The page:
Sunday, March 1, 2009

Chenango ride

I took the day to ride with Jen (one of my very best friends) and Amy from Chenango. Jen has been looking for ways to get better with her horse on the trail and she and Amy ride together all the time. Another Chenango gal came along and rode Amy's 2nd horse.

I wasn't sure what to expect and I was really focused on giving Jen a boost of tools to use with her horse. I was pretty serious the first half, trying to help Jen and focused on her being safe and successful. The other riders were socializing and it worked out pretty well to be paired off. We did a lot of walking, stopping, and talking. It was the right thing to help Jen progress.

We were out for a few hours and made our way to Antelope. I started to get the itch to make some changes with my horse and she had so much GO she was holding on to. I found a place to work on transitions, a little confidence gaming with a run-down playground, some leading, some following. I rode in a rope hack and wished I'd had my bridle. We needed it. I found myself bracing against her a few times and tried to quickly adjust. She was not comfortable or confident much of the ride, but she worked on staying calm. She was happiest out in front of the group.

It was my first time riding Z in weeks and I'm honestly not sure if I put in black or white marbles yesterday. Maybe some of both. When we first started to canter, she was not happy and I need to investigate if that's coming from a discomfort or a general unhappiness in how I'm asking/riding. She cantered with a better look after a while and we worked on canter/walk transitions for a bit.

At one point, the group got a little ahead and Jen needed me to stay back so that her horse didn't rush to catch up. We were going up a steep hill. I started to hold Z back and she started to buck. I wish I could have ridden her hard yesterday.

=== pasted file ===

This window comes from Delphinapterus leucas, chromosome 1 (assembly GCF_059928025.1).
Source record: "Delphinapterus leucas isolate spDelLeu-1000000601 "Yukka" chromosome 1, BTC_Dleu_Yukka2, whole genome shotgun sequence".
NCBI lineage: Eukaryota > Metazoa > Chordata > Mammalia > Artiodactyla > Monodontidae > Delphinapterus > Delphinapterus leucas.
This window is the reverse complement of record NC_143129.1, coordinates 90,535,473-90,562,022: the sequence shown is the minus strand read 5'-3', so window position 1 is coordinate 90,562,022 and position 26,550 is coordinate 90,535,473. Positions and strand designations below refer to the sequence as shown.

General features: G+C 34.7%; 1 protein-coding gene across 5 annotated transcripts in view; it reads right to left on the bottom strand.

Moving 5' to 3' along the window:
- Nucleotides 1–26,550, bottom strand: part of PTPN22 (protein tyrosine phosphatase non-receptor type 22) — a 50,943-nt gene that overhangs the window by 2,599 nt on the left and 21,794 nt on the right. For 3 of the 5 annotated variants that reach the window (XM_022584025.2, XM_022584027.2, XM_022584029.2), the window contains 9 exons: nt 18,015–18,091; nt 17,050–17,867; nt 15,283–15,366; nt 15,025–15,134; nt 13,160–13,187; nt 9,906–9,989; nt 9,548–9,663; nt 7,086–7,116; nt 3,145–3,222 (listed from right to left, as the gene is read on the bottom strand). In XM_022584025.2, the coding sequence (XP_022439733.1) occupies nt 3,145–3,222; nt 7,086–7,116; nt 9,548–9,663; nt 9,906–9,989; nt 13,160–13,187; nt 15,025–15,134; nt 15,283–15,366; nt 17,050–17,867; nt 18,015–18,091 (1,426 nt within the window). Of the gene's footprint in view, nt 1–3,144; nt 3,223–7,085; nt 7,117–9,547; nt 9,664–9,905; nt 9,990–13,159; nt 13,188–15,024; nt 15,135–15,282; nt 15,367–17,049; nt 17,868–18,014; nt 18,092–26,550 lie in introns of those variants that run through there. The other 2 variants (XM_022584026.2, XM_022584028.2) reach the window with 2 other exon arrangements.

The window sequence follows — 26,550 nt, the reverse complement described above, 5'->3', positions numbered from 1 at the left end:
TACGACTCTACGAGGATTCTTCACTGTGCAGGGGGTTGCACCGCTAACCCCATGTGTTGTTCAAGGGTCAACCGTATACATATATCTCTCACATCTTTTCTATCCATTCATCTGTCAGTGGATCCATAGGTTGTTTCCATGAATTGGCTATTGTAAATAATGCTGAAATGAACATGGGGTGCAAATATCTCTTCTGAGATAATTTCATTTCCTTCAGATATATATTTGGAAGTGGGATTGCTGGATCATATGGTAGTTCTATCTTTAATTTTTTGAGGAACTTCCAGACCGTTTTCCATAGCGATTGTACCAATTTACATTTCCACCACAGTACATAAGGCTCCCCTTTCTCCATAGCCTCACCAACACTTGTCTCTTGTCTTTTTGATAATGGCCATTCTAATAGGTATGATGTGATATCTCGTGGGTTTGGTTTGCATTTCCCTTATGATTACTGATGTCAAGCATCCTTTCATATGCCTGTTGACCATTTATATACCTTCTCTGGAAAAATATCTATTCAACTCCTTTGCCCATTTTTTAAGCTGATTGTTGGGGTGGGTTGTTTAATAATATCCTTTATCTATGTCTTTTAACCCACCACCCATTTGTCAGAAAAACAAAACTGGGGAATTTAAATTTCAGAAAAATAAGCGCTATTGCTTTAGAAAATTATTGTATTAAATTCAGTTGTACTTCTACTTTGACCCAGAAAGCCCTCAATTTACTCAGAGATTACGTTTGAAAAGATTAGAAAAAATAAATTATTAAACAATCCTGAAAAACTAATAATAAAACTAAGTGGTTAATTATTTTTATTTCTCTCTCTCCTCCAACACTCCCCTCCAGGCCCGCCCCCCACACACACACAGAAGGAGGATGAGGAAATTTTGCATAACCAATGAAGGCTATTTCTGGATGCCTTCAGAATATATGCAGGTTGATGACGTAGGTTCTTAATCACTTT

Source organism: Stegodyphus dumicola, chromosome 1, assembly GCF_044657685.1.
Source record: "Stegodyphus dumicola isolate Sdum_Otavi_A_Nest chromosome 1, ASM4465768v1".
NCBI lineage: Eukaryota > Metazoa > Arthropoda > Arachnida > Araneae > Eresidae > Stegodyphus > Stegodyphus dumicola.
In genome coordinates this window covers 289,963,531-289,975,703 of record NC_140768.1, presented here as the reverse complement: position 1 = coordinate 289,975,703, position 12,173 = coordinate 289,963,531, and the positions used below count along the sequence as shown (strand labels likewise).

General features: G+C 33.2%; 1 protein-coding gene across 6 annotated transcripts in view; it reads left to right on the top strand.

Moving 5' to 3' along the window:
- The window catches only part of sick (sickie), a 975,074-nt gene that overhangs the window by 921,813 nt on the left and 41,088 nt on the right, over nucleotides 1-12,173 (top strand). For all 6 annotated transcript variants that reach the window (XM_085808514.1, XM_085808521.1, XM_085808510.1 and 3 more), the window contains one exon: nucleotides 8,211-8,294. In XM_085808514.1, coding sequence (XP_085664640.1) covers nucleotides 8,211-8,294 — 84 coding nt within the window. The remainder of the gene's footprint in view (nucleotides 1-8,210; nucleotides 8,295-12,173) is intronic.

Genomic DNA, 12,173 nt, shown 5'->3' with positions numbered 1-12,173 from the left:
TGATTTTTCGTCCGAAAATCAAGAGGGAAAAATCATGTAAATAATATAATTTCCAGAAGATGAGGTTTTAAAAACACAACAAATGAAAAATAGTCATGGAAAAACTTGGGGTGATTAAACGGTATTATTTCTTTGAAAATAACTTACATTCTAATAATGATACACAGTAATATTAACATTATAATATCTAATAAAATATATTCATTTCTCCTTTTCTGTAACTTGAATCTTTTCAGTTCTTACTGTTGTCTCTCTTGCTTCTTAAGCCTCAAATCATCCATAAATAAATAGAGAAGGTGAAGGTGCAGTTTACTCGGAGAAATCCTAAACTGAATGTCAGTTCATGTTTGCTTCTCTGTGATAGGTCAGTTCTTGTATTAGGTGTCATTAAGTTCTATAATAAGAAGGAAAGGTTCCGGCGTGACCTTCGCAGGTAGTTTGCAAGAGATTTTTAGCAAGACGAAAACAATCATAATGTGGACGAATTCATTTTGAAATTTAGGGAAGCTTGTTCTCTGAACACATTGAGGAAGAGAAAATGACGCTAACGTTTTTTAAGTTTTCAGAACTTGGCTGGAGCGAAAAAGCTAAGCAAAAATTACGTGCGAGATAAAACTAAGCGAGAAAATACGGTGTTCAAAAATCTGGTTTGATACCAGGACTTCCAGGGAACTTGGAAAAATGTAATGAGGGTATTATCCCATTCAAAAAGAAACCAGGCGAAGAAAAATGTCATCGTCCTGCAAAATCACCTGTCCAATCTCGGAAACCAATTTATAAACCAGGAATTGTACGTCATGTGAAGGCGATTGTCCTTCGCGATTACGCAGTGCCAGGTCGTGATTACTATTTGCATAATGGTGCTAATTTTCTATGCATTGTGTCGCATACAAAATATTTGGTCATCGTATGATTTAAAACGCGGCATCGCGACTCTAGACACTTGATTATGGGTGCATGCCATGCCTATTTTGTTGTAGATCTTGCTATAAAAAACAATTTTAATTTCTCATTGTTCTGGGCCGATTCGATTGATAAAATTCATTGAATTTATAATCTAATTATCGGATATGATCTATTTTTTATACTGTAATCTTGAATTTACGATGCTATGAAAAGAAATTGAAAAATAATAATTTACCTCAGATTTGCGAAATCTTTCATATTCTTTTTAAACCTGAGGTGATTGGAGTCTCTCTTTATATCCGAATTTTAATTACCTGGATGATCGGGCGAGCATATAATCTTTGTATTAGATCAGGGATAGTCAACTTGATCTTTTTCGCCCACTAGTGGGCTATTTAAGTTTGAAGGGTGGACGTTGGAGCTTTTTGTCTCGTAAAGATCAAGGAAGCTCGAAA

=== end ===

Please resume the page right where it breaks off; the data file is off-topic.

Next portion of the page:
In the end, it was a great day and it was good for Z and I to take it slow. I'm so motivated and ambitious and I don't need to trail socializing time like some. I want to get out with my horse and make some positive changes. I want to progress! Maybe I need to find time to hang with a group and not try to strive for something? I do that with Rain, but with Z I am all about making it better.

Last thing, I think getting to a bridleless point on the trail with Z is a ways off. We can do it in an arena but on the trail, with a group of horses, her down transition is not there. That was interesting to discover. Maybe because I haven't ridden her in weeks? Or because she has ridden in a group so few times? Or because she was worried?

Anyway, eye-opening and we'll keep progressing.

3 comments:

Alice said...

Tia, how do you cue down transitions without a bridle? Weight only? Verbal?

Tia Jones said...

Hi there- I don't really use verbal cues with my horses. When teaching a down transition bridleless, I use the same idea as an up transition - it's all in my body language. With a down transition, I basically stop riding and suck my energy back. My horses tend to feel my seat and energy change and they slow down. When they don't, a typically hard thing for my Anglo-Arab, I pick up 1 rein and ask for it that way. After some practice, even she understands that when I stop riding and bring my life down, she should to. With an up transition, it's the same idea - I bring my life up, walk, trot or canter in my body and my horse will do the same. I don't kick to go, I ask my horse to pay good attention to my subtle cues, then reinforce it with some commotion from the saddle (slap my leg, slap the saddle with a string, etc...). Eventually, even a dull horse understands life in the rider's body means it's time to move. It's amazing the harmony you can get with a horse when you get very subtle! Thanks for asking - I love questions!

Alice said...

That is awesome. I ride a school horse whose many and varied experiences make him immune to subtle cues. :-) He is especially reluctant to trot near the beginning of our lessons, but it always gets better as each lesson progresses. Down transitions are no problem--he likes those better. :-) But riding without a bridle is a ways off for me I think. :-) Thanks for taking time to explain!